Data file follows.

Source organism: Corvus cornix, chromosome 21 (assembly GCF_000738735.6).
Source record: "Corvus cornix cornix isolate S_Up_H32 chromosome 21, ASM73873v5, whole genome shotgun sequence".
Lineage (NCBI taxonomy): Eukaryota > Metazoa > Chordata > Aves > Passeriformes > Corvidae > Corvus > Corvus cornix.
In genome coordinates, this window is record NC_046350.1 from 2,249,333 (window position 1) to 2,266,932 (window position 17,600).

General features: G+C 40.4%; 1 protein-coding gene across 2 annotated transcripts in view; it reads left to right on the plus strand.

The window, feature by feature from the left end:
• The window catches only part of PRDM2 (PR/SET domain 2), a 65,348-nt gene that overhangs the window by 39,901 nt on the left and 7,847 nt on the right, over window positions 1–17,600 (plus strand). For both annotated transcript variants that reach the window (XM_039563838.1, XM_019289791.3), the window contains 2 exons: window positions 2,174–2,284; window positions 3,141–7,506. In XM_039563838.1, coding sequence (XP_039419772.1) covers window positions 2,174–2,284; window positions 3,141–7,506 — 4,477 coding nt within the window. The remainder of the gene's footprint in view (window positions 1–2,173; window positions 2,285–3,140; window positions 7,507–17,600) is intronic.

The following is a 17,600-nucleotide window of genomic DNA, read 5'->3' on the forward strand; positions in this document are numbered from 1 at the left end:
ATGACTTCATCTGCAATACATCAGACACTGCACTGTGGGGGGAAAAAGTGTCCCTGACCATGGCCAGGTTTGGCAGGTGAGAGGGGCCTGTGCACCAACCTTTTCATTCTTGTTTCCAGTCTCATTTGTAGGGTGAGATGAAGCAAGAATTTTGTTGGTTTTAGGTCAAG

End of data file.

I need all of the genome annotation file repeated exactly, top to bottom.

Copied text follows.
Source organism: Corvus cornix, chromosome 21 (assembly GCF_000738735.6).
Source record: "Corvus cornix cornix isolate S_Up_H32 chromosome 21, ASM73873v5, whole genome shotgun sequence".
Lineage (NCBI taxonomy): Eukaryota > Metazoa > Chordata > Aves > Passeriformes > Corvidae > Corvus > Corvus cornix.
In genome coordinates, this window is record NC_046350.1 from 2,249,333 (window position 1) to 2,266,932 (window position 17,600).

General features: G+C 40.4%; 1 protein-coding gene across 2 annotated transcripts in view; it reads left to right on the plus strand.

The window, feature by feature from the left end:
• The window catches only part of PRDM2 (PR/SET domain 2), a 65,348-nt gene that overhangs the window by 39,901 nt on the left and 7,847 nt on the right, over window positions 1–17,600 (plus strand). For both annotated transcript variants that reach the window (XM_039563838.1, XM_019289791.3), the window contains 2 exons: window positions 2,174–2,284; window positions 3,141–7,506. In XM_039563838.1, coding sequence (XP_039419772.1) covers window positions 2,174–2,284; window positions 3,141–7,506 — 4,477 coding nt within the window. The remainder of the gene's footprint in view (window positions 1–2,173; window positions 2,285–3,140; window positions 7,507–17,600) is intronic.

The following is a 17,600-nucleotide window of genomic DNA, read 5'->3' on the forward strand; positions in this document are numbered from 1 at the left end:
ATGACTTCATCTGCAATACATCAGACACTGCACTGTGGGGGGAAAAAGTGTCCCTGACCATGGCCAGGTTTGGCAGGTGAGAGGGGCCTGTGCACCAACCTTTTCATTCTTGTTTCCAGTCTCATTTGTAGGGTGAGATGAAGCAAGAATTTTGTTGGTTTTAGGTCAAG